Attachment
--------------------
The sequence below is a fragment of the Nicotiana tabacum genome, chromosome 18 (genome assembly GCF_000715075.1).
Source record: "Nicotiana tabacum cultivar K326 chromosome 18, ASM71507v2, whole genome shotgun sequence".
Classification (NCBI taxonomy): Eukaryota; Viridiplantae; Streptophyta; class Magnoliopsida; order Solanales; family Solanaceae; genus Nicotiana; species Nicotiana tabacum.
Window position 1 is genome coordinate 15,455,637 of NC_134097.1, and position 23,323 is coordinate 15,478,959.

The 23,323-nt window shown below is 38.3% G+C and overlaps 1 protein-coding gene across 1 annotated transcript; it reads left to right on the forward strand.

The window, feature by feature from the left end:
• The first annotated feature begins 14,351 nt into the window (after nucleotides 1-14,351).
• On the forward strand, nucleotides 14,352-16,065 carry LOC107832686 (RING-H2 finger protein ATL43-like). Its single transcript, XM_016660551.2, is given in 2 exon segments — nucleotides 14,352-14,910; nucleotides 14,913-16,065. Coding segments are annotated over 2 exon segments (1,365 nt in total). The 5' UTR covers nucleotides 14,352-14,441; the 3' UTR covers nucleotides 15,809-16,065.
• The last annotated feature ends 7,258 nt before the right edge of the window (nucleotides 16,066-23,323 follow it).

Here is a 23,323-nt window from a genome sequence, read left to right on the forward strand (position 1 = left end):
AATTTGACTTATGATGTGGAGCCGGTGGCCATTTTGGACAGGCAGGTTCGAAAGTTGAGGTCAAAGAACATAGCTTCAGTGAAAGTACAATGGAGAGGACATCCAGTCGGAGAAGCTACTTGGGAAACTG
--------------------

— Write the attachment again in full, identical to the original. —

The sequence below is a fragment of the Nicotiana tabacum genome, chromosome 18 (genome assembly GCF_000715075.1).
Source record: "Nicotiana tabacum cultivar K326 chromosome 18, ASM71507v2, whole genome shotgun sequence".
Classification (NCBI taxonomy): Eukaryota; Viridiplantae; Streptophyta; class Magnoliopsida; order Solanales; family Solanaceae; genus Nicotiana; species Nicotiana tabacum.
Window position 1 is genome coordinate 15,455,637 of NC_134097.1, and position 23,323 is coordinate 15,478,959.

The 23,323-nt window shown below is 38.3% G+C and overlaps 1 protein-coding gene across 1 annotated transcript; it reads left to right on the forward strand.

The window, feature by feature from the left end:
• The first annotated feature begins 14,351 nt into the window (after nucleotides 1-14,351).
• On the forward strand, nucleotides 14,352-16,065 carry LOC107832686 (RING-H2 finger protein ATL43-like). Its single transcript, XM_016660551.2, is given in 2 exon segments — nucleotides 14,352-14,910; nucleotides 14,913-16,065. Coding segments are annotated over 2 exon segments (1,365 nt in total). The 5' UTR covers nucleotides 14,352-14,441; the 3' UTR covers nucleotides 15,809-16,065.
• The last annotated feature ends 7,258 nt before the right edge of the window (nucleotides 16,066-23,323 follow it).

Here is a 23,323-nt window from a genome sequence, read left to right on the forward strand (position 1 = left end):
AATTTGACTTATGATGTGGAGCCGGTGGCCATTTTGGACAGGCAGGTTCGAAAGTTGAGGTCAAAGAACATAGCTTCAGTGAAAGTACAATGGAGAGGACATCCAGTCGGAGAAGCTACTTGGGAAACTG